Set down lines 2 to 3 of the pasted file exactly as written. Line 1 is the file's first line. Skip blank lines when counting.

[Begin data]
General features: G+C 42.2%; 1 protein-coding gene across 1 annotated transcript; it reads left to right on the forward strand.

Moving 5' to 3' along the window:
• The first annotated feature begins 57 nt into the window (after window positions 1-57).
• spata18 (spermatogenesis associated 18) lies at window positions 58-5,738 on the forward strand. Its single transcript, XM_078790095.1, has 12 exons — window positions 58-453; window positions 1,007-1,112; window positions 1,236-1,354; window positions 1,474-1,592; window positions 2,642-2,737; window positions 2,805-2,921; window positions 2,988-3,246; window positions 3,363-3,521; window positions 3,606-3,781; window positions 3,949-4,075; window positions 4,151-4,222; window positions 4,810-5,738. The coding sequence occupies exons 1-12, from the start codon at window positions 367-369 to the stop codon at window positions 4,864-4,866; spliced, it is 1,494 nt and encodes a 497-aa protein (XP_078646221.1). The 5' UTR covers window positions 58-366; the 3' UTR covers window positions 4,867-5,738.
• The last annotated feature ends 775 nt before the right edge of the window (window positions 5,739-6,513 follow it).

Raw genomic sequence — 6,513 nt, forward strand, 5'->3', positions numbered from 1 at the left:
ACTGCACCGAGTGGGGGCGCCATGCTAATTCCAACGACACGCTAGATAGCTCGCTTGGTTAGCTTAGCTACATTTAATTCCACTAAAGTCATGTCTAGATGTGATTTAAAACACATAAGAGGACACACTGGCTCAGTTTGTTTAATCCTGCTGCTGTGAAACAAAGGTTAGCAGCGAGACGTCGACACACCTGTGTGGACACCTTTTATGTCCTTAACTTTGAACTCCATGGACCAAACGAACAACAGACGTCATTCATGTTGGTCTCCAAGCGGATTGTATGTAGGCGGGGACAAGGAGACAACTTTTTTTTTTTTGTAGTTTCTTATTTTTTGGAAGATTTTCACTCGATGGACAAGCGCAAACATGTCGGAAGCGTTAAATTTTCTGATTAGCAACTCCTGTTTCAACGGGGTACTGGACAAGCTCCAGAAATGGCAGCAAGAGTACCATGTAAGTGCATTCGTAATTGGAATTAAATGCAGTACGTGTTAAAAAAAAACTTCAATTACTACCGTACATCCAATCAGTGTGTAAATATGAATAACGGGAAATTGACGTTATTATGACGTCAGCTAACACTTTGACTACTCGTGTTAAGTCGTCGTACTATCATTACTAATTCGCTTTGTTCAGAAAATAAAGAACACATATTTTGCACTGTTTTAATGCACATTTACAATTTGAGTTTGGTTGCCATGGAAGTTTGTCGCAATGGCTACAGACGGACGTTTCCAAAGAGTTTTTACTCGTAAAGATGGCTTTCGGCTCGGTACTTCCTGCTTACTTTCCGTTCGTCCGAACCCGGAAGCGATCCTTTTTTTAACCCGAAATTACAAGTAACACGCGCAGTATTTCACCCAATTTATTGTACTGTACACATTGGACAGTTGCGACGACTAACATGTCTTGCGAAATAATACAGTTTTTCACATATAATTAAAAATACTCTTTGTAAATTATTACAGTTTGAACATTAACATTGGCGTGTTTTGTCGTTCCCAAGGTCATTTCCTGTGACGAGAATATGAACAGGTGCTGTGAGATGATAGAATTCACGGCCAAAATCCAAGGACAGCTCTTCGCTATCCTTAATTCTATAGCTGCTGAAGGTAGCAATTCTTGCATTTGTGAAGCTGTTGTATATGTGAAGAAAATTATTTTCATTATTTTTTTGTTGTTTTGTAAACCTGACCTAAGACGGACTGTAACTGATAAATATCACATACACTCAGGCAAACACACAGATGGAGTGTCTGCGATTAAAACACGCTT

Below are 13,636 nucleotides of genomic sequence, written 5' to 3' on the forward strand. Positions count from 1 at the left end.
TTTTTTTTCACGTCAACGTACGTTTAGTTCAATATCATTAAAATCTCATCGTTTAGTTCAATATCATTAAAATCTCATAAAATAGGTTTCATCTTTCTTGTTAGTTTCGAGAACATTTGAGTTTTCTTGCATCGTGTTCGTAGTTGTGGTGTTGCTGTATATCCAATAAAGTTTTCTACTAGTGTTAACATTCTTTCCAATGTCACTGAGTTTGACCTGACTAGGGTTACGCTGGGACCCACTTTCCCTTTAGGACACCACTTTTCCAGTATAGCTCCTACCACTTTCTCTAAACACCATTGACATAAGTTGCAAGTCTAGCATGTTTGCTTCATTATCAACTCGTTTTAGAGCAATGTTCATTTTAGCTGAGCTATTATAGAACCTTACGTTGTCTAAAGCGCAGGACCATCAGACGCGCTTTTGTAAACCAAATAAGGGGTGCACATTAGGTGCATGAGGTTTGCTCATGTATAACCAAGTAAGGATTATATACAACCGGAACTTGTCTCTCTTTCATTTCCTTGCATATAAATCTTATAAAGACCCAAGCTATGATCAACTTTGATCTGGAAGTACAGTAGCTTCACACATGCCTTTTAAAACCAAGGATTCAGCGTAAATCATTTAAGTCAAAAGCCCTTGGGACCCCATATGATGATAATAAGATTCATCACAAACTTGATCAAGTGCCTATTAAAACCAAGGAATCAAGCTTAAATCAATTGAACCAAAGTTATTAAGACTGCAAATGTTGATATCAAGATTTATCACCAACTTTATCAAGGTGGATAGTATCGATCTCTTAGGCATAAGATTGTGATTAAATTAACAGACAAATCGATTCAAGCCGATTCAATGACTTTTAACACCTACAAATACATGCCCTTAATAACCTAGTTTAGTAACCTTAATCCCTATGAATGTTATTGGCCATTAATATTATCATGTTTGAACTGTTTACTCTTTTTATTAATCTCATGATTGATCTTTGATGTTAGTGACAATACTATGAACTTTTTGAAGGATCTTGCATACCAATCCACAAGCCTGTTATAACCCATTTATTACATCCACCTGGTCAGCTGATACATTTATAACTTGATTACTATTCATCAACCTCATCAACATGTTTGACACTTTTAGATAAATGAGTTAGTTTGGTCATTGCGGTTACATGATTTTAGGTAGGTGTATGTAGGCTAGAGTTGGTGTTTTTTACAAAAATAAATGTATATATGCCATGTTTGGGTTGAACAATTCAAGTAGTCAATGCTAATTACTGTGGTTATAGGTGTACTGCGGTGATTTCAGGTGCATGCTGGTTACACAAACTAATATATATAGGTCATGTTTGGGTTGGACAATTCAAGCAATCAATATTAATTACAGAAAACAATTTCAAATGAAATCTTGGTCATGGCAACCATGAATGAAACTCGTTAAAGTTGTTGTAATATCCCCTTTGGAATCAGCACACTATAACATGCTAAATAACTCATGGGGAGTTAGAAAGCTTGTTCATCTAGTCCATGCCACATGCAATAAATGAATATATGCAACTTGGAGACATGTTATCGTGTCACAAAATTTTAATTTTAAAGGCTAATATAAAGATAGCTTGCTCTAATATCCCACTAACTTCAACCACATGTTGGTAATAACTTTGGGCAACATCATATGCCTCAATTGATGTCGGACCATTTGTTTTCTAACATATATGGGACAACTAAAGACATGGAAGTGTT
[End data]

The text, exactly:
Moving 5' to 3' along the window:
• The first annotated feature begins 57 nt into the window (after window positions 1-57).